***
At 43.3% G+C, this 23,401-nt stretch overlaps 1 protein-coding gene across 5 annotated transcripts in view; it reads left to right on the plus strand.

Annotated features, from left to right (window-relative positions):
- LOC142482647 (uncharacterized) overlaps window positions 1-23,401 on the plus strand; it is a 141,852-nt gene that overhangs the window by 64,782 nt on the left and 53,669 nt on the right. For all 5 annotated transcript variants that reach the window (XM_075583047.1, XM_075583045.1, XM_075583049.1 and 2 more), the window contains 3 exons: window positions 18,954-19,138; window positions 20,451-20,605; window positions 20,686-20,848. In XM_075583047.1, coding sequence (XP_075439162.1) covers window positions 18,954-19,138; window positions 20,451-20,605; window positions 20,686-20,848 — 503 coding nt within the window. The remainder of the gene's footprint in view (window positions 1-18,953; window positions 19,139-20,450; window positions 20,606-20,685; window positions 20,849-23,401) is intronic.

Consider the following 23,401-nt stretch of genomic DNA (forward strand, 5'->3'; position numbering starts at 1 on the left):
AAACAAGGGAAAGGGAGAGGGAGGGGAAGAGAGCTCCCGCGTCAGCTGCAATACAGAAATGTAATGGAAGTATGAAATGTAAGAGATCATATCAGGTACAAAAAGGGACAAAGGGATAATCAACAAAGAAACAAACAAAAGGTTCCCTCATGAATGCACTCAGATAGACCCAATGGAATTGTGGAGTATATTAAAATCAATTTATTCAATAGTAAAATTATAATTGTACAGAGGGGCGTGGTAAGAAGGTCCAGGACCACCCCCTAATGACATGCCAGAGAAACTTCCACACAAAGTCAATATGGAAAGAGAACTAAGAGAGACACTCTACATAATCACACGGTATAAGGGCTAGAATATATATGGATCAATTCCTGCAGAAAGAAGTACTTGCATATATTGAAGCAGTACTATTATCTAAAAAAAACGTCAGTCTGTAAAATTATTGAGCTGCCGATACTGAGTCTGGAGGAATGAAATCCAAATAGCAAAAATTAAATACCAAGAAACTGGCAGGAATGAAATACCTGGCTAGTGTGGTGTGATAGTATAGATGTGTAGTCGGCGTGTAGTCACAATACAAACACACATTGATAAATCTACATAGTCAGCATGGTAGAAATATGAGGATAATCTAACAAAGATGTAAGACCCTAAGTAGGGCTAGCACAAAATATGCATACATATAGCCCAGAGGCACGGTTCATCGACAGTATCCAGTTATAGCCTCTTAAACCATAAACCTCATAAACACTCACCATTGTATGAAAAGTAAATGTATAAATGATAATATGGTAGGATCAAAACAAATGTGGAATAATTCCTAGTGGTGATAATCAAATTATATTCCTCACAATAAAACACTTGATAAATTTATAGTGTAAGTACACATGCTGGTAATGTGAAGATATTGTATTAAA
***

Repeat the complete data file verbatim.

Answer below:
At 43.3% G+C, this 23,401-nt stretch overlaps 1 protein-coding gene across 5 annotated transcripts in view; it reads left to right on the plus strand.

Annotated features, from left to right (window-relative positions):
- LOC142482647 (uncharacterized) overlaps window positions 1-23,401 on the plus strand; it is a 141,852-nt gene that overhangs the window by 64,782 nt on the left and 53,669 nt on the right. For all 5 annotated transcript variants that reach the window (XM_075583047.1, XM_075583045.1, XM_075583049.1 and 2 more), the window contains 3 exons: window positions 18,954-19,138; window positions 20,451-20,605; window positions 20,686-20,848. In XM_075583047.1, coding sequence (XP_075439162.1) covers window positions 18,954-19,138; window positions 20,451-20,605; window positions 20,686-20,848 — 503 coding nt within the window. The remainder of the gene's footprint in view (window positions 1-18,953; window positions 19,139-20,450; window positions 20,606-20,685; window positions 20,849-23,401) is intronic.

Consider the following 23,401-nt stretch of genomic DNA (forward strand, 5'->3'; position numbering starts at 1 on the left):
AAACAAGGGAAAGGGAGAGGGAGGGGAAGAGAGCTCCCGCGTCAGCTGCAATACAGAAATGTAATGGAAGTATGAAATGTAAGAGATCATATCAGGTACAAAAAGGGACAAAGGGATAATCAACAAAGAAACAAACAAAAGGTTCCCTCATGAATGCACTCAGATAGACCCAATGGAATTGTGGAGTATATTAAAATCAATTTATTCAATAGTAAAATTATAATTGTACAGAGGGGCGTGGTAAGAAGGTCCAGGACCACCCCCTAATGACATGCCAGAGAAACTTCCACACAAAGTCAATATGGAAAGAGAACTAAGAGAGACACTCTACATAATCACACGGTATAAGGGCTAGAATATATATGGATCAATTCCTGCAGAAAGAAGTACTTGCATATATTGAAGCAGTACTATTATCTAAAAAAAACGTCAGTCTGTAAAATTATTGAGCTGCCGATACTGAGTCTGGAGGAATGAAATCCAAATAGCAAAAATTAAATACCAAGAAACTGGCAGGAATGAAATACCTGGCTAGTGTGGTGTGATAGTATAGATGTGTAGTCGGCGTGTAGTCACAATACAAACACACATTGATAAATCTACATAGTCAGCATGGTAGAAATATGAGGATAATCTAACAAAGATGTAAGACCCTAAGTAGGGCTAGCACAAAATATGCATACATATAGCCCAGAGGCACGGTTCATCGACAGTATCCAGTTATAGCCTCTTAAACCATAAACCTCATAAACACTCACCATTGTATGAAAAGTAAATGTATAAATGATAATATGGTAGGATCAAAACAAATGTGGAATAATTCCTAGTGGTGATAATCAAATTATATTCCTCACAATAAAACACTTGATAAATTTATAGTGTAAGTACACATGCTGGTAATGTGAAGATATTGTATTAAA